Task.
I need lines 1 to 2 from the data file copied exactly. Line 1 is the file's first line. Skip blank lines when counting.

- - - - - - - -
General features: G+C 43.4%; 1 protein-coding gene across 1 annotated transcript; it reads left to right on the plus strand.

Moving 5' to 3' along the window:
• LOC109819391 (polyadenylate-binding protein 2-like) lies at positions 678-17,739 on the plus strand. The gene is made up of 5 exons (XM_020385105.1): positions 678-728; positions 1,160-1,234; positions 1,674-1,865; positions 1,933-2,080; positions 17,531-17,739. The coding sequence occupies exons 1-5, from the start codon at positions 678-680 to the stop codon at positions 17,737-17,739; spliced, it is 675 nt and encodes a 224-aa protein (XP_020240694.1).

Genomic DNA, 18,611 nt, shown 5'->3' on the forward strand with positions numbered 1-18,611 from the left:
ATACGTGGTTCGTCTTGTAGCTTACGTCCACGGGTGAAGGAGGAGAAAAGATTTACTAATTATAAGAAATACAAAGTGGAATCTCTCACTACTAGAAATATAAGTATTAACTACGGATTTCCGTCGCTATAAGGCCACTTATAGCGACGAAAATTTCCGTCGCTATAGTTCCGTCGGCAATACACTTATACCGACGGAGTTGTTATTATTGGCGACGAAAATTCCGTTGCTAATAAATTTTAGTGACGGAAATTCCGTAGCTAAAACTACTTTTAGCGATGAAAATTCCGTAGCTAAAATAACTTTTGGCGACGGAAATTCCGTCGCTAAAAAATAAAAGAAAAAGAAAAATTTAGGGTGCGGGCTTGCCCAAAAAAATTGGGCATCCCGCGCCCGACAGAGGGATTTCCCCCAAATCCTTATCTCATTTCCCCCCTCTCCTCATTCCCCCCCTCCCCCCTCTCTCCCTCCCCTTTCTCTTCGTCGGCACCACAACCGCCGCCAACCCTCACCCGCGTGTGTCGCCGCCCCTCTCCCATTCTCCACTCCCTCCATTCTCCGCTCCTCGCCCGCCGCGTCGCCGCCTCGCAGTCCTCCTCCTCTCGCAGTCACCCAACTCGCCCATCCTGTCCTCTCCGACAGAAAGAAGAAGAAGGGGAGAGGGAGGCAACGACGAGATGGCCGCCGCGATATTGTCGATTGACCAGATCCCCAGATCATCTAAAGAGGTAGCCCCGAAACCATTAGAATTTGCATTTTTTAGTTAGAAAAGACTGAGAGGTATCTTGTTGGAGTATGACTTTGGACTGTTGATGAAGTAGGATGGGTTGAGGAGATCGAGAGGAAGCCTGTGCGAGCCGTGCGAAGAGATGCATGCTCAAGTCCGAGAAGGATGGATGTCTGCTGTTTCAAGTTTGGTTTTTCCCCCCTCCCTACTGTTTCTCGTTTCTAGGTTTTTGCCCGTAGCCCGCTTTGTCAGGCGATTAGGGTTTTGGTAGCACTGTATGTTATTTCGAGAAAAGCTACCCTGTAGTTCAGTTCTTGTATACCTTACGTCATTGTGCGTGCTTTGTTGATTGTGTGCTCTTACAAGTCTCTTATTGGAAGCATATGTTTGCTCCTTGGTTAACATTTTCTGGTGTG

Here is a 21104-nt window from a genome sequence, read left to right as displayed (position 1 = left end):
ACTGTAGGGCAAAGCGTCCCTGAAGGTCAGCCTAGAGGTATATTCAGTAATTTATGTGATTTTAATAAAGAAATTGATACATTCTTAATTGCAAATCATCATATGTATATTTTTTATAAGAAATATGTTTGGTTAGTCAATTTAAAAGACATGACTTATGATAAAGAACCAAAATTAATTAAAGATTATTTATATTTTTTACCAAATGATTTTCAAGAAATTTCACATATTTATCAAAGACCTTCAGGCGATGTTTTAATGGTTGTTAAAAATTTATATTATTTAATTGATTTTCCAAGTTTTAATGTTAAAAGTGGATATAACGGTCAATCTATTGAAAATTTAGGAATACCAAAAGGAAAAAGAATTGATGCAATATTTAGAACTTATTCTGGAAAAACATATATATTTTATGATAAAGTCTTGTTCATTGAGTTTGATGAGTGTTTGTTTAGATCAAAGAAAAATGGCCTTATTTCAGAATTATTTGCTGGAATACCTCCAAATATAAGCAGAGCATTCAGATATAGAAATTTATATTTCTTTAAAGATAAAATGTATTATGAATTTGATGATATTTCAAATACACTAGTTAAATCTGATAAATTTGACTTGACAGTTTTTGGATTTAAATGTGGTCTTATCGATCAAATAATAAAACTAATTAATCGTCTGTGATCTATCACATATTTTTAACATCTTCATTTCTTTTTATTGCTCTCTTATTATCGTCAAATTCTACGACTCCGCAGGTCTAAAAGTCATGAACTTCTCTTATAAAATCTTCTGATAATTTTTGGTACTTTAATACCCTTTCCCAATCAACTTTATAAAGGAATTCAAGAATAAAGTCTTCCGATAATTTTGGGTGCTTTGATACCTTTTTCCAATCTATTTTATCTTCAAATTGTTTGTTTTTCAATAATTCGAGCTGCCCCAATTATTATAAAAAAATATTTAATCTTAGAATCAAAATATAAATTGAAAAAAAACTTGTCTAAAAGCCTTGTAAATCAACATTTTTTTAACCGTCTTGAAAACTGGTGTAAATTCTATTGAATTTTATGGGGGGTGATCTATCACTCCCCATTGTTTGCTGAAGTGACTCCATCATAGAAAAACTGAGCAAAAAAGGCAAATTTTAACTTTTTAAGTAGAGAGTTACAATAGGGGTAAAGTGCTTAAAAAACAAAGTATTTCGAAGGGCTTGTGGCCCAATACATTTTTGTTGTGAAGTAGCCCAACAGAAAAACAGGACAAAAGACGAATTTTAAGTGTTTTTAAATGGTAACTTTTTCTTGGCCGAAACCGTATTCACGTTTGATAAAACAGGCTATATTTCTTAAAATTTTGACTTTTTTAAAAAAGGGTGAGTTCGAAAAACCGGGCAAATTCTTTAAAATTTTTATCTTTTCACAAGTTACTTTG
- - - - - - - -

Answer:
General features: G+C 43.4%; 1 protein-coding gene across 1 annotated transcript; it reads left to right on the plus strand.

Moving 5' to 3' along the window: